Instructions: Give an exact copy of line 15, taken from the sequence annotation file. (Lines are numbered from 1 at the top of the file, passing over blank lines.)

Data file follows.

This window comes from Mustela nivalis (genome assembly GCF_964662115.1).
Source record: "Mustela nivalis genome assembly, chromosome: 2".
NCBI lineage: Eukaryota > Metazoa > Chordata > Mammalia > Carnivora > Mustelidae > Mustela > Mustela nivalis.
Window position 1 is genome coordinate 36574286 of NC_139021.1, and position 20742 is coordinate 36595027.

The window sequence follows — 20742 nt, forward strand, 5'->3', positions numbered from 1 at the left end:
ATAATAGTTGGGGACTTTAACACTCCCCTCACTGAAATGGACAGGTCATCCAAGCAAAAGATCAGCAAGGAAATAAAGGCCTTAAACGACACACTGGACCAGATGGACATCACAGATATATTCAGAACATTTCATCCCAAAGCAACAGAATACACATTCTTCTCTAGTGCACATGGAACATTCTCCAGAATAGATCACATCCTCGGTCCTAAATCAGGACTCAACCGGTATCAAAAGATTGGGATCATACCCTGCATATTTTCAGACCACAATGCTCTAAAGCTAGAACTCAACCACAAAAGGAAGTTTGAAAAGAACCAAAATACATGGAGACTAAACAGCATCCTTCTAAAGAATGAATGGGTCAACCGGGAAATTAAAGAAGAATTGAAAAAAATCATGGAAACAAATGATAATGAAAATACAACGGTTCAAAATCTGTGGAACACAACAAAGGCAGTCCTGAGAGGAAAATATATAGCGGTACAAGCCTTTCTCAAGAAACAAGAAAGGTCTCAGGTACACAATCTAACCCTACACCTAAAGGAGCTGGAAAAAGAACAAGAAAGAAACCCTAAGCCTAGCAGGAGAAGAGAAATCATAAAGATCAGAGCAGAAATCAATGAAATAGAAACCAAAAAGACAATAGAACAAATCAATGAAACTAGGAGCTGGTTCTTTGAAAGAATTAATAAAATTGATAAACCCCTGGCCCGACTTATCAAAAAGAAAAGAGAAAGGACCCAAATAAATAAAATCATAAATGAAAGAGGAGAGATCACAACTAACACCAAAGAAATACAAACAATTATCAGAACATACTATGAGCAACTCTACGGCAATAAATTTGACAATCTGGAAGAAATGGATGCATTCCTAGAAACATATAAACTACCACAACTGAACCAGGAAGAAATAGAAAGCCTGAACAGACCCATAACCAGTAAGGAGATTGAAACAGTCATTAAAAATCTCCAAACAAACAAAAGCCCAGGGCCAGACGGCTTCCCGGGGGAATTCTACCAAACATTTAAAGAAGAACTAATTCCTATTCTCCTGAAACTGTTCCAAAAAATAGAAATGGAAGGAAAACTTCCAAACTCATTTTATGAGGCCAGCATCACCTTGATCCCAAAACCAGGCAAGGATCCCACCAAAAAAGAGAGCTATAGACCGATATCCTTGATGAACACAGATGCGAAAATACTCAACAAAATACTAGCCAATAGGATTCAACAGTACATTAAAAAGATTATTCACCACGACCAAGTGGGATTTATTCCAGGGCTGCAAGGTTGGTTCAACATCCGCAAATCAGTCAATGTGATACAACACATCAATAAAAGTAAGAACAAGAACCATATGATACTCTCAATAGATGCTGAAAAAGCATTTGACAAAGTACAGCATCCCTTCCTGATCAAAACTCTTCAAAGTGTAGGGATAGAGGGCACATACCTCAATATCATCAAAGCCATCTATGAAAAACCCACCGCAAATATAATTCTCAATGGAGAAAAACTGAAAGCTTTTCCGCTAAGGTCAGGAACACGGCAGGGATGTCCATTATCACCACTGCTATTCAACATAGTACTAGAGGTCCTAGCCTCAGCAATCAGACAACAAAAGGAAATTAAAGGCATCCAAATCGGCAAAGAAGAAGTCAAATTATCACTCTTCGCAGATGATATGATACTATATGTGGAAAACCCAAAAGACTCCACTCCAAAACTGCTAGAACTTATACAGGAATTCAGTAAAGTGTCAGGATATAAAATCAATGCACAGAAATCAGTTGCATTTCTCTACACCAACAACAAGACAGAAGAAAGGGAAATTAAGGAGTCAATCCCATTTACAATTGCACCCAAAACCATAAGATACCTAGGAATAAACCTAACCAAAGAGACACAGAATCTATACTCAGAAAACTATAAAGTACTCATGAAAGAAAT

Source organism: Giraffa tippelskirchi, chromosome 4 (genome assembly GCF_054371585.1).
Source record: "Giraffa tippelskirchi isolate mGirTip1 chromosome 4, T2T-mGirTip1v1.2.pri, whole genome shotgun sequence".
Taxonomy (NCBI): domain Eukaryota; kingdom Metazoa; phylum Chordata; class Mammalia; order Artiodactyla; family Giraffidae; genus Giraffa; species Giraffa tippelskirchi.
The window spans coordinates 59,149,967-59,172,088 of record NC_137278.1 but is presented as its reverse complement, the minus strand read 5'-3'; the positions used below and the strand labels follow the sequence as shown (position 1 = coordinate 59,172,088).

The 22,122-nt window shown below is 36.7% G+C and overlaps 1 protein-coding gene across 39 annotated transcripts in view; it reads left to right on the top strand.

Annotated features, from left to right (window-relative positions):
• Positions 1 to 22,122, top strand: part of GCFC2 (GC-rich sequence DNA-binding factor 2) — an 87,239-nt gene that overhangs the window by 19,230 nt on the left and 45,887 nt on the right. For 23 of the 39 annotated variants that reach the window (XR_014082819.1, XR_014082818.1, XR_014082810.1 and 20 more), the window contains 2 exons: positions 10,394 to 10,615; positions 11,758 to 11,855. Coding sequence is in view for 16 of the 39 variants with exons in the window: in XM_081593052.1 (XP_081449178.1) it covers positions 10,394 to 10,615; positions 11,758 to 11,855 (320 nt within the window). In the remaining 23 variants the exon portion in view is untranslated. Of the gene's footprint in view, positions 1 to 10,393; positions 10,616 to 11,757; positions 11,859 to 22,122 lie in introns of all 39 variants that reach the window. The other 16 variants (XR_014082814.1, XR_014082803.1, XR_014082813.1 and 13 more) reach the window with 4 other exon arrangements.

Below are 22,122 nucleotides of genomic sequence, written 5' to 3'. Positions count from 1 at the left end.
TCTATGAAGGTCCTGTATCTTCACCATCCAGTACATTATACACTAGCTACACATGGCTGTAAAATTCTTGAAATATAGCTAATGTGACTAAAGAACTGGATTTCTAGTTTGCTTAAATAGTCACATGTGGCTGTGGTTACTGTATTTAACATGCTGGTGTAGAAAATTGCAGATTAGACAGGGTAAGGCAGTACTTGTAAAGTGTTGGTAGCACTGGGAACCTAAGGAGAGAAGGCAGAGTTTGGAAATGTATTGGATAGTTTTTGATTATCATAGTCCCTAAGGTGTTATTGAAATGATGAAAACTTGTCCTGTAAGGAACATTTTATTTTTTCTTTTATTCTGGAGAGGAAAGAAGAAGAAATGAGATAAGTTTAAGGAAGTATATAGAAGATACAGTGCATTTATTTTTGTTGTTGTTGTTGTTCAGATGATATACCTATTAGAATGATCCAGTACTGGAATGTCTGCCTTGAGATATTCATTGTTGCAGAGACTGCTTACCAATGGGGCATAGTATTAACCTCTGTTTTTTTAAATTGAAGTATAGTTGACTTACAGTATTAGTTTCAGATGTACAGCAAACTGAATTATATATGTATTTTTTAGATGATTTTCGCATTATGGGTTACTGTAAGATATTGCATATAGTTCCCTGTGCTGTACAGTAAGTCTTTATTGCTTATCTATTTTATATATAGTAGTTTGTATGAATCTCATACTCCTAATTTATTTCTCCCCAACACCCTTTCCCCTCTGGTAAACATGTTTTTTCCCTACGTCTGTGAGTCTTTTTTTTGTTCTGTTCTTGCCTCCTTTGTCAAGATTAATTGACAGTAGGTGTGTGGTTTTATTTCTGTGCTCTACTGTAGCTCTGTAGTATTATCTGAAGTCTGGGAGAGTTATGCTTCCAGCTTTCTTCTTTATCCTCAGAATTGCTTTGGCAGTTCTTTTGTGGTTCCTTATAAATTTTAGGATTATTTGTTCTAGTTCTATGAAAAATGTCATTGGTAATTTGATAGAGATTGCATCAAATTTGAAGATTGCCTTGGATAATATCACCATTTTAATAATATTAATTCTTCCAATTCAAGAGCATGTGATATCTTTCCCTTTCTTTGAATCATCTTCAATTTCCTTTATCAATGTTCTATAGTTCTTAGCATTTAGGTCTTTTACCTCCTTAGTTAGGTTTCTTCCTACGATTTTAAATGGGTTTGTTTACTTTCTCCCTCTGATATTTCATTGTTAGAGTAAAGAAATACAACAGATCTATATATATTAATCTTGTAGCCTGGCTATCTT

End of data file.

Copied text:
TCTATGAAGGTCCTGTATCTTCACCATCCAGTACATTATACACTAGCTACACATGGCTGTAAAATTCTTGAAATATAGCTAATGTGACTAAAGAACTGGATTTCTAGTTTGCTTAAATAGTCACATGTGGCTGTGGTTACTGTATTTAACATGCTGGTGTAGAAAATTGCAGATTAGACAGGGTAAGGCAGTACTTGTAAAGTGTTGGTAGCACTGGGAACCTAAGGAGAGAAGGCAGAGTTTGGAAATGTATTGGATAGTTTTTGATTATCATAGTCCCTAAGGTGTTATTGAAATGATGAAAACTTGTCCTGTAAGGAACATTTTATTTTTTCTTTTATTCTGGAGAGGAAAGAAGAAGAAATGAGATAAGTTTAAGGAAGTATATAGAAGATACAGTGCATTTATTTTTGTTGTTGTTGTTGTTCAGATGATATACCTATTAGAATGATCCAGTACTGGAATGTCTGCCTTGAGATATTCATTGTTGCAGAGACTGCTTACCAATGGGGCATAGTATTAACCTCTGTTTTTTTAAATTGAAGTATAGTTGACTTACAGTATTAGTTTCAGATGTACAGCAAACTGAATTATATATGTATTTTTTAGATGATTTTCGCATTATGGGTTACTGTAAGATATTGCATATAGTTCCCTGTGCTGTACAGTAAGTCTTTATTGCTTATCTATTTTATATATAGTAGTTTGTATGAATCTCATACTCCTAATTTATTTCTCCCCAACACCCTTTCCCCTCTGGTAAACATGTTTTTTCCCTACGTCTGTGAGTCTTTTTTTTGTTCTGTTCTTGCCTCCTTTGTCAAGATTAATTGACAGTAGGTGTGTGGTTTTATTTCTGTGCTCTACTGTAGCTCTGTAGTATTATCTGAAGTCTGGGAGAGTTATGCTTCCAGCTTTCTTCTTTATCCTCAGAATTGCTTTGGCAGTTCTTTTGTGGTTCCTTATAAATTTTAGGATTATTTGTTCTAGTTCTATGAAAAATGTCATTGGTAATTTGATAGAGATTGCATCAAATTTGAAGATTGCCTTGGATAATATCACCATTTTAATAATATTAATTCTTCCAATTCAAGAGCATGTGATATCTTTCCCTTTCTTTGAATCATCTTCAATTTCCTTTATCAATGTTCTATAGTTCTTAGCATTTAGGTCTTTTACCTCCTTAGTTAGGTTTCTTCCTACGATTTTAAATGGGTTTGTTTACTTTCTCCCTCTGATATTTCATTGTTAGAGTAAAGAAATACAACAGATCTATATATATTAATCTTGTAGCCTGGCTATCTT